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On Signature in the Cell, a Rabbi Does an Admirable Job of Explaining Things to Geneticist Robert Saunders

David Klinghoffer

Here’s a nice reply to UK geneticist Robert Saunders’s recent review of Stephen Meyer’s Signature in the Cell. Particularly gratifying: it’s by an Orthodox rabbi out of Chicago, Moshe Averick, who seems to grasp the subject a lot better than Saunders does.
Averick is particularly good at pointing out the faith, presuppositions and ideological blinders that constrain Saunders’s view, even if the scientist doesn’t seem to recognize it:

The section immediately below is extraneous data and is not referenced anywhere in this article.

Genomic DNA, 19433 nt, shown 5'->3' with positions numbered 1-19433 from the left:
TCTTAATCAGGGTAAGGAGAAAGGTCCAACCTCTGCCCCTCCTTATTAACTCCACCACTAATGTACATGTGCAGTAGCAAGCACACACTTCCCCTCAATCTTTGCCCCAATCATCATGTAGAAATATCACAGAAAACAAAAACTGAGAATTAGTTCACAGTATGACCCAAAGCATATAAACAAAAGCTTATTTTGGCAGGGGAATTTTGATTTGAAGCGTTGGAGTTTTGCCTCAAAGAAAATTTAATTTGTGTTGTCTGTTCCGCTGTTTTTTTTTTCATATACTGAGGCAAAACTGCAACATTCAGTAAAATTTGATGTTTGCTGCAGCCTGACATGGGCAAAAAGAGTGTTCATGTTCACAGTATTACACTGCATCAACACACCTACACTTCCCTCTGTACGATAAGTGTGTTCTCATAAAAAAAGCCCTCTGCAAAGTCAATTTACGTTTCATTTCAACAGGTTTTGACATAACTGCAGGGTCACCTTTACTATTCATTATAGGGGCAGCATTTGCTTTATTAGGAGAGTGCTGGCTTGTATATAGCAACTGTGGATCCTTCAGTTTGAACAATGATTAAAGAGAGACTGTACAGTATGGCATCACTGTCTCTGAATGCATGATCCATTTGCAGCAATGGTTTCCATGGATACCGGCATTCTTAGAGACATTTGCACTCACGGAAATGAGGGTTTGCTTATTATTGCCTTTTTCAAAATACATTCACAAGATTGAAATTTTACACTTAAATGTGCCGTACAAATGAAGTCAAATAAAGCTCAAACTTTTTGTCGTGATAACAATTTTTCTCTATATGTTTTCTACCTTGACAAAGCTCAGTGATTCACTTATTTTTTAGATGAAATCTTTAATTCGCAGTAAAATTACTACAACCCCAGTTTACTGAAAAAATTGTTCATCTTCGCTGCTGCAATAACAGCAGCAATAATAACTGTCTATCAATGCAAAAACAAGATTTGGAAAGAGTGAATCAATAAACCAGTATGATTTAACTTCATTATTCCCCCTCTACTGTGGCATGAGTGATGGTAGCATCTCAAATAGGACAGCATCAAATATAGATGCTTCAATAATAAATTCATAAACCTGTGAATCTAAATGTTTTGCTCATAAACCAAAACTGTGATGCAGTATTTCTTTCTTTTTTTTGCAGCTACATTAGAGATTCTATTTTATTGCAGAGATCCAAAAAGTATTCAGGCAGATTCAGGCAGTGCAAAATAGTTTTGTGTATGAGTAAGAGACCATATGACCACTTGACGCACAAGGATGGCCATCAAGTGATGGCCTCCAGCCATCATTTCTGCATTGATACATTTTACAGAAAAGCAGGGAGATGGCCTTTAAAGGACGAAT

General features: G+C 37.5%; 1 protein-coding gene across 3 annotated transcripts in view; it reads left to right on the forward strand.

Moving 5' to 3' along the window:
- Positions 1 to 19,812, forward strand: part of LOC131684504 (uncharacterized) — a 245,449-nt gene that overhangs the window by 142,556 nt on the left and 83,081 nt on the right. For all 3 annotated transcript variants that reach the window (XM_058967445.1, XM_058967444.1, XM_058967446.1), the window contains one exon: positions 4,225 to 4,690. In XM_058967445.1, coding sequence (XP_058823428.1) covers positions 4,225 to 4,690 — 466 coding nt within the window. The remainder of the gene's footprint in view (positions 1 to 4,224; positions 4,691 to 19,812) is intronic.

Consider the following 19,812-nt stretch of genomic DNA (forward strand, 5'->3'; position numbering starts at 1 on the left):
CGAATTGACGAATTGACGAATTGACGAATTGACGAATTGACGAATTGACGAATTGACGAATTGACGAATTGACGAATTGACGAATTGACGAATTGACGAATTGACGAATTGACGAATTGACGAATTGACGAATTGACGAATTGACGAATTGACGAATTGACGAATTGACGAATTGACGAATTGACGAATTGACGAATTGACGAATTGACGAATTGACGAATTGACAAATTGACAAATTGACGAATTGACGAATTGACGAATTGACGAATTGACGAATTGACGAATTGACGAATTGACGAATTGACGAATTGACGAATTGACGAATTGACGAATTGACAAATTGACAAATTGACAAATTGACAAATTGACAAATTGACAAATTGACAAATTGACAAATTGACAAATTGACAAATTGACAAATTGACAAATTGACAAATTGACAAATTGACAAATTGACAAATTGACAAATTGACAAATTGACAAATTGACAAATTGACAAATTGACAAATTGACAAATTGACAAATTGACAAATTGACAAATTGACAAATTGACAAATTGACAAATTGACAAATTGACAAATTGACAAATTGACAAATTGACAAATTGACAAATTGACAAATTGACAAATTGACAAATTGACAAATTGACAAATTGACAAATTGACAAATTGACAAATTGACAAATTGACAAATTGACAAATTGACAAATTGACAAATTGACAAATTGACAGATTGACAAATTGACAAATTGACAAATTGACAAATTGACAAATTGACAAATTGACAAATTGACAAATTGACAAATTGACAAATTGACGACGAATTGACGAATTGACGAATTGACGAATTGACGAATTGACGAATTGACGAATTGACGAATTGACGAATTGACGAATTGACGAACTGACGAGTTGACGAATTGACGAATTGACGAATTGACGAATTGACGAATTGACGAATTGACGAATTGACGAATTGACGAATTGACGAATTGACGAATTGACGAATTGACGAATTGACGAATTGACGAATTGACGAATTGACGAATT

[Saunders] is, in effect, admitting that Science has no explanation for the origin of life and the huge amounts of information necessary for life to exist, but asks us to have faith that Science will yet discover a purely naturalistic answer to the question. Here Saunders makes it clear that he has shut off his mind from even considering the possibility of Intelligent Design, which is, of course, a theory that is proposed to explain the origin of life. In the nearly 600 pages of Signature in the Cell, Dr. Meyer rigorously, meticulously, and painstakingly explains why it is — by any reasonable standard — a valid scientific hypotheses.

Rabbi Averick has occasionally crossed swords with fellow Chicagoan Professor Jerry Coyne of Why Evolution Is True fame. He seems to get under Coyne’s skin. Yasher koach.